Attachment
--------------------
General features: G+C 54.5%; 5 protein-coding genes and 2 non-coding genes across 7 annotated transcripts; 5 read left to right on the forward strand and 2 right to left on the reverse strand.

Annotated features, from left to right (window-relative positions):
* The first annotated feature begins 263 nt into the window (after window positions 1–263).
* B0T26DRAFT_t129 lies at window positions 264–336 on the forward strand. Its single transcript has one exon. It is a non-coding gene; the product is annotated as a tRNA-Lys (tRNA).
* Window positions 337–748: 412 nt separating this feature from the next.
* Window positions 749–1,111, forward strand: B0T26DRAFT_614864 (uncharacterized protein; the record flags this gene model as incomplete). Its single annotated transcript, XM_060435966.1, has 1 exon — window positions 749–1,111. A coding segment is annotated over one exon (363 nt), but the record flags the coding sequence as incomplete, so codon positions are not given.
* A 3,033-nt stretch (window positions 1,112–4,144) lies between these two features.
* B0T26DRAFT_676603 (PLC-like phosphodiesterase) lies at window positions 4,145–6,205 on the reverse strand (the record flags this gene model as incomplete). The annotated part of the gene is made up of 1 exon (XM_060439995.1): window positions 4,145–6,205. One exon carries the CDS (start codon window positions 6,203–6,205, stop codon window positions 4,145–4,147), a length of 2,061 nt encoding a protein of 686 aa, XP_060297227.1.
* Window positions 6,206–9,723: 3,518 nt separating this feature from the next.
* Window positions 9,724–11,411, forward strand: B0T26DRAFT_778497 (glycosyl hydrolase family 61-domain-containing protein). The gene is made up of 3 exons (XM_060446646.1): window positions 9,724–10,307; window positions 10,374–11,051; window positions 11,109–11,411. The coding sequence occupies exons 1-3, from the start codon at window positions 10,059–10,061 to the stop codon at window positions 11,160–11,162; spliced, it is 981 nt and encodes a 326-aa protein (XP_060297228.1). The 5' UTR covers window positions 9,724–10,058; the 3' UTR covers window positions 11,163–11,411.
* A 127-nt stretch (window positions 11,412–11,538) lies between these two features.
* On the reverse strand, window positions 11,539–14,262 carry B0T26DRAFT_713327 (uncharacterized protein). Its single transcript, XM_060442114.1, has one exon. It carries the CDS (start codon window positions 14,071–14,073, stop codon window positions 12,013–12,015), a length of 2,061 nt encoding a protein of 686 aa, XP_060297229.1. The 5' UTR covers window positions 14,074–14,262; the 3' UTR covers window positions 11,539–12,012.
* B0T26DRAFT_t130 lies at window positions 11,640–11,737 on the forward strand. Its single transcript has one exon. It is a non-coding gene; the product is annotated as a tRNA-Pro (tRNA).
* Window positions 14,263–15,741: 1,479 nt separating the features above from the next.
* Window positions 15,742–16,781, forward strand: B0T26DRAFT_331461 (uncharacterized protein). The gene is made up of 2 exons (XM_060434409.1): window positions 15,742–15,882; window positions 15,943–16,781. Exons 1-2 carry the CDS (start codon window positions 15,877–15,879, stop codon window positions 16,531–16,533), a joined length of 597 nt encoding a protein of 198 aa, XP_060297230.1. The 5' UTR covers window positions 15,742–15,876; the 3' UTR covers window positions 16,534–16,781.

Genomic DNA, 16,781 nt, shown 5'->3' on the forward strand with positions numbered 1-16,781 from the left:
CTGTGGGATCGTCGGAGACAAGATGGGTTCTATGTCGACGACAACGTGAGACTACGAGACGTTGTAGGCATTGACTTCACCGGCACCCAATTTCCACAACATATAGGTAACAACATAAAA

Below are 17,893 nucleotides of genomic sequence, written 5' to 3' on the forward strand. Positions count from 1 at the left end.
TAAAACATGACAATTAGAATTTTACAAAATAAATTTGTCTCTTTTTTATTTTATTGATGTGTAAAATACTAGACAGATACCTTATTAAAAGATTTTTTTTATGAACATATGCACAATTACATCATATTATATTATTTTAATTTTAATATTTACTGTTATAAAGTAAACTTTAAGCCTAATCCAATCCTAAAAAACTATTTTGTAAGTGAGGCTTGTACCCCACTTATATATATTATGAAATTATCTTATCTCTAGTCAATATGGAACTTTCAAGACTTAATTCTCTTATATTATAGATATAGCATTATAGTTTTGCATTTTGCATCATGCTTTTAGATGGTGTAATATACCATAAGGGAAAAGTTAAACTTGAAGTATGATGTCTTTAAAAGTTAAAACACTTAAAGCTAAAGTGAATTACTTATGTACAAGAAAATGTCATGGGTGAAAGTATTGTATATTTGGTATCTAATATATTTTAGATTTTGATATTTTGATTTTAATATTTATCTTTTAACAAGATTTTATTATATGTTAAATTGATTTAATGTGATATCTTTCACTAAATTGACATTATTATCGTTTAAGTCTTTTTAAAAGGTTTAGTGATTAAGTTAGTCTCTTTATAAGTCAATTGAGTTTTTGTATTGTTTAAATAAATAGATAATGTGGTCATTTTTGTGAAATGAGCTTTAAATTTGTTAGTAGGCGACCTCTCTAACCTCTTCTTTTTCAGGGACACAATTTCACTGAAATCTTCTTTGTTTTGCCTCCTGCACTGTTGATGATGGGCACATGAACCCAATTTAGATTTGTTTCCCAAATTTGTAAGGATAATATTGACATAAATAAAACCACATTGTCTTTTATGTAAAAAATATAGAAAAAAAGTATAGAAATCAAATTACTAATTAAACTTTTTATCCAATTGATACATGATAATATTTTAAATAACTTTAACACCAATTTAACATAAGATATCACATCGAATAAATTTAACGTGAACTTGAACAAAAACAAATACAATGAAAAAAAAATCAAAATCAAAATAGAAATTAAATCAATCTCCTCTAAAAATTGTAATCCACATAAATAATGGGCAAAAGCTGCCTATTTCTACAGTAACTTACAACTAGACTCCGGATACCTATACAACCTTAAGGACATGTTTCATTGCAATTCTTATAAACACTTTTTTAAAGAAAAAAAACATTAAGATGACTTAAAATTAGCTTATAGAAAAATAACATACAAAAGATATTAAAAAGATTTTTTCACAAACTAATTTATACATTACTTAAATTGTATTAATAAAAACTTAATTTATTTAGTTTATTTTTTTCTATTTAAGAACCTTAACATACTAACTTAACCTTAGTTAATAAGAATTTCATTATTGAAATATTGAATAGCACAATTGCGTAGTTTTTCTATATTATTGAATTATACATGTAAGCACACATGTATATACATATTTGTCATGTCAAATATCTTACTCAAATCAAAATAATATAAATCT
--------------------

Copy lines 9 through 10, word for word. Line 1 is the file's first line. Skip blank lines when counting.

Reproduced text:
* Window positions 6,206–9,723: 3,518 nt separating this feature from the next.
* Window positions 9,724–11,411, forward strand: B0T26DRAFT_778497 (glycosyl hydrolase family 61-domain-containing protein). The gene is made up of 3 exons (XM_060446646.1): window positions 9,724–10,307; window positions 10,374–11,051; window positions 11,109–11,411. The coding sequence occupies exons 1-3, from the start codon at window positions 10,059–10,061 to the stop codon at window positions 11,160–11,162; spliced, it is 981 nt and encodes a 326-aa protein (XP_060297228.1). The 5' UTR covers window positions 9,724–10,058; the 3' UTR covers window positions 11,163–11,411.